Wiggling Their Toes at the Shoe Giants
Wiggling Their Toes at the Shoe Giants
TODD BYERS was among more than 20,000 people running the San Francisco Marathon last month. Dressed in shorts and a T-shirt, he might have blended in with the other runners, except for one glaring difference: he was barefoot.
Even in anything-goes San Francisco, his lack of footwear prompted curious stares. His photo was snapped, and he heard one runner grumble, “I just don’t want the guy without shoes to beat me.”
Mr. Byers, 46, a running coach and event manager from Long Beach, Calif., who clocked in at 4 hours 48 minutes, has run 75 marathons since 2004 in bare feet. “People are kind of weird about it,” he shrugs.
Maybe they shouldn’t be. Recent research suggests that for all their high-tech features, modern running shoes may not actually do much to improve a runner’s performance or prevent injuries. Some runners are convinced that they are better off with shoes that are little more than thin gloves for the feet — or with no shoes at all.
Plenty of medical experts disagree with this notion. The result has been a raging debate in running circles, pitting a quirky band of barefoot runners and researchers against the running-shoe and sports-medicine establishments.
Vibram, with its FiveFingers line, is challenging the traditional idea of a running shoe.
It has also inspired some innovative footwear. Upstart companies like Vibram, Feelmax and Terra Plana are challenging the running-shoe status quo with thin-sole designs meant to combine the benefits of going barefoot with a layer of protection. This move toward minimalism could have a significant impact on not only running shoes but also on the broader $17 billion sports shoe market.
The shoe industry giants defend their products, saying they help athletes perform better and protect feet from stress and strain — not to mention the modern world’s concrete and broken glass.
But for all the technological advances promoted by the industry — the roll bars, the computer chips and the memory foam — experts say the injury rate among runners is virtually unchanged since the 1970s, when the modern running shoe was introduced. Some ailments, like those involving the knee and Achilles’ tendon, have increased.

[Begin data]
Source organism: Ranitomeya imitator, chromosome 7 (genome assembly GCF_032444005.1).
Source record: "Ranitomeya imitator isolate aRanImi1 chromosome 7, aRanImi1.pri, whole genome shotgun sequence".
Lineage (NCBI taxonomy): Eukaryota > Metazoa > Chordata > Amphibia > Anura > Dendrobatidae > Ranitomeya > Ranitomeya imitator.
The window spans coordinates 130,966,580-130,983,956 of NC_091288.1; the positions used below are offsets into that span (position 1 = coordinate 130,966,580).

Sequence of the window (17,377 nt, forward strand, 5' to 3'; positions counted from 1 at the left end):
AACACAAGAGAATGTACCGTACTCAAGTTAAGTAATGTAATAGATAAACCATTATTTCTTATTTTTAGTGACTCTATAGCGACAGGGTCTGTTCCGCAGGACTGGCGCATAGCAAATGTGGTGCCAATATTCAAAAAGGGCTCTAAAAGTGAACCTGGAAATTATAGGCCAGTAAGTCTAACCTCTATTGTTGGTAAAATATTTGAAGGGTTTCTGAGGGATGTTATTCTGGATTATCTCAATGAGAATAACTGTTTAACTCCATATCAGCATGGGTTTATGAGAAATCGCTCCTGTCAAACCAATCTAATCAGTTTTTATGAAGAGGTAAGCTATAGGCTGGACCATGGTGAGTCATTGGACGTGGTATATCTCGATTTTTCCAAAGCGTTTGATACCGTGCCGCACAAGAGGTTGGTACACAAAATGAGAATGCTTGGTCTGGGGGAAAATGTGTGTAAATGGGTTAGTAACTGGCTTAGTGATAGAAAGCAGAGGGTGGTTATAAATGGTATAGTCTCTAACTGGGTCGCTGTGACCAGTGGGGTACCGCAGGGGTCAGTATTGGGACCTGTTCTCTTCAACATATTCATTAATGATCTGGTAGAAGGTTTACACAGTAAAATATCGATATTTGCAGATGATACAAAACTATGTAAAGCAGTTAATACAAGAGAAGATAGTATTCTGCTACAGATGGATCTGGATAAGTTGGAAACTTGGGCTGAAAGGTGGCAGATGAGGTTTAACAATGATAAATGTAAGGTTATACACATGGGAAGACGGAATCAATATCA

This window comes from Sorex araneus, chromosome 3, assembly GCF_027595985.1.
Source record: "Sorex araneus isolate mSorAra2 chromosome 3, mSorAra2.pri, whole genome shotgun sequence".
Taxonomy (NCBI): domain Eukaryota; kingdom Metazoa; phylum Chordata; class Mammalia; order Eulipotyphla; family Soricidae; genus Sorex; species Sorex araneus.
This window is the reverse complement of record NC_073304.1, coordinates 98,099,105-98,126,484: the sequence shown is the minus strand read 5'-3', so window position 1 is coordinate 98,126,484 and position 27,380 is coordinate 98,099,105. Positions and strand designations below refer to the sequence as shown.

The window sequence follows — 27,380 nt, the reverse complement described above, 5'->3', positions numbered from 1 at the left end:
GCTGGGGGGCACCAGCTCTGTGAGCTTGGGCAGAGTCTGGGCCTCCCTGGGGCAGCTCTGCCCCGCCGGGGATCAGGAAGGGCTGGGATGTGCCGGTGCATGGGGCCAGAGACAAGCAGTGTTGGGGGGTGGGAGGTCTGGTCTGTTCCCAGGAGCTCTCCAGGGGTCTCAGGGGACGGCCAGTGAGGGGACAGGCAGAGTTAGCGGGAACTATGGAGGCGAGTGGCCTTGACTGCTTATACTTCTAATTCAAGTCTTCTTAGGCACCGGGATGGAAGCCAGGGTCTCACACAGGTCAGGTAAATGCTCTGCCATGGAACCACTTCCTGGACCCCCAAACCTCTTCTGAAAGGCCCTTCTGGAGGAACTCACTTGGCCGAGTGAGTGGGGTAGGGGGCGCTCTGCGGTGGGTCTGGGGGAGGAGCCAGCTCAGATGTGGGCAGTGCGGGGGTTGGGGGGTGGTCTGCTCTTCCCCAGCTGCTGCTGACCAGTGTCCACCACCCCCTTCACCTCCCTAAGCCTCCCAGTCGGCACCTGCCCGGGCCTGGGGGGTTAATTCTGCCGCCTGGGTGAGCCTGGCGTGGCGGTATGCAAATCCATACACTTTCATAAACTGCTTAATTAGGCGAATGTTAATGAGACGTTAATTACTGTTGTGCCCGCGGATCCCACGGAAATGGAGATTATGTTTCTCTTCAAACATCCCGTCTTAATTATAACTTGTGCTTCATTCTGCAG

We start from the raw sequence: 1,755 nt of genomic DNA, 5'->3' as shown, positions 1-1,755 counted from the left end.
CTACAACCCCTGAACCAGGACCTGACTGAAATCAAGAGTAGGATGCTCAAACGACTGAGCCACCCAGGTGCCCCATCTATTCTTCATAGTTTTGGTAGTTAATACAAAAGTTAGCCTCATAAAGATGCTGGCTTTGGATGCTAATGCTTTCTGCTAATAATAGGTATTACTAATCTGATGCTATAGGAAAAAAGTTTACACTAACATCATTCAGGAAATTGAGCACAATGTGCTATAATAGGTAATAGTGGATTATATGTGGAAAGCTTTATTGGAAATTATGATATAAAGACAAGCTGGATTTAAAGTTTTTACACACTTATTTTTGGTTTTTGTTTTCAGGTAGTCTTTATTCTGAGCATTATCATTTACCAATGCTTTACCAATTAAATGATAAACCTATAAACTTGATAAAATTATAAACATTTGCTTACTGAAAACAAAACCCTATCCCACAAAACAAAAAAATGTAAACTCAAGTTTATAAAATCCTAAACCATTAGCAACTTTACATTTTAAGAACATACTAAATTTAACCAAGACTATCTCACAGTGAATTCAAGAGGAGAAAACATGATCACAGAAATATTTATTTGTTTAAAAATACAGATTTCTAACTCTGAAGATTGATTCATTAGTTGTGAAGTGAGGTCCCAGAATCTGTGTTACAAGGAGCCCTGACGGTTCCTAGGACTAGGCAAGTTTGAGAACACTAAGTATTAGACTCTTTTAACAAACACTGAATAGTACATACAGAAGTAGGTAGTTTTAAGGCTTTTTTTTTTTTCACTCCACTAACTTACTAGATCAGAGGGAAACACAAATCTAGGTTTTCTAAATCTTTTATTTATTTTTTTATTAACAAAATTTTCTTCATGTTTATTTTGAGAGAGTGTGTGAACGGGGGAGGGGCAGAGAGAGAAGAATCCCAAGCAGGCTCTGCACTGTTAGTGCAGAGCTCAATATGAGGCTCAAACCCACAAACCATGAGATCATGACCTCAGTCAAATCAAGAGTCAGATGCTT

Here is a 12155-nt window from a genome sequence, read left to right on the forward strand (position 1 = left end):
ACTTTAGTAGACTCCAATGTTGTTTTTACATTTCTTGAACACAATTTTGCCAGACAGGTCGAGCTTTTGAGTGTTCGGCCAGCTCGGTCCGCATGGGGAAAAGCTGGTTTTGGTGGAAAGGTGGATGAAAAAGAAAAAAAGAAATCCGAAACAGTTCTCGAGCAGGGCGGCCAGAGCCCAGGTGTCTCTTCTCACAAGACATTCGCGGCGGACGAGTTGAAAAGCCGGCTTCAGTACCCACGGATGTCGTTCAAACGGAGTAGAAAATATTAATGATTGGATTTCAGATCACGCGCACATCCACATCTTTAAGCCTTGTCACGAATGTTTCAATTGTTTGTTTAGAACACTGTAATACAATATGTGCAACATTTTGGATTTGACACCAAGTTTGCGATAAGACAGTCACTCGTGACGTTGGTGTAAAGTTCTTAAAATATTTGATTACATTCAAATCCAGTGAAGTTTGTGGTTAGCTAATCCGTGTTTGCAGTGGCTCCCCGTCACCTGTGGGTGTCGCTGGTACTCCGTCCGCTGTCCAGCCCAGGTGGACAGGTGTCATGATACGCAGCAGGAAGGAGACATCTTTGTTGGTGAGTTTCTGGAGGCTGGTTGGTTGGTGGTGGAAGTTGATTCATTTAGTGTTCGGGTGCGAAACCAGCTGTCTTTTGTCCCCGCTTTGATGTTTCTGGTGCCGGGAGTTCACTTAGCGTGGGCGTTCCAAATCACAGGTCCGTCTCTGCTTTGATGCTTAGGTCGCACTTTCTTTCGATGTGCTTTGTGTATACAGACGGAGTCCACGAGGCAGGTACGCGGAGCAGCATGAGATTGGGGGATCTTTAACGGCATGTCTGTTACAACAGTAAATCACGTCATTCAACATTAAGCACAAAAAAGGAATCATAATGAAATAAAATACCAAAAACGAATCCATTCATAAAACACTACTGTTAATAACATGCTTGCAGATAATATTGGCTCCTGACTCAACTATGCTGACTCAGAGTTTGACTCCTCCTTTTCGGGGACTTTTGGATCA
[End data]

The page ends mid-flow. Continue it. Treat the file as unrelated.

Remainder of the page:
“There’s not a lot of evidence that running shoes have made people better off,” said Daniel E. Lieberman, a professor of human evolutionary biology at Harvard, who has researched the role of running in human evolution.
Makers of athletic shoes have grown and prospered by selling a steady stream of new and improved models designed to cushion, coddle and correct the feet.
In October, for example, the Japanese athletic-shoe maker Asics will introduce the latest version of its Gel-Kinsei, a $180 marvel of engineering that boasts its “Impact Guidance System” and a heel unit with multiple shock absorbers. Already offered by Adidas is the Porsche Design Sport Bounce:S running shoe, with metallic springs inspired by a car’s suspension system. It costs as much as $500.
Some question the benefit of all that technology. Dr. Craig Richards, a researcher at the School of Medicine and Public Health at the University of Newcastle in Australia — and, it should be noted, a designer of minimalist shoes — surveyed the published literature and could not find a single clinical study showing that cushioned or corrective running shoes prevented injury or improved performance. His findings were published last year in The British Journal of Sports Medicine.
Other experts say that there is little research showing that the minimalist approach is any better, and some say it can be flat-out dangerous.
“In 95 percent of the population or higher, running barefoot will land you in my office,” said Dr. Lewis G. Maharam, medical director for the New York Road Runners, the group that organizes the New York City Marathon. “A very small number of people are biomechanically perfect,” he said, so most need some sort of supportive or corrective footwear.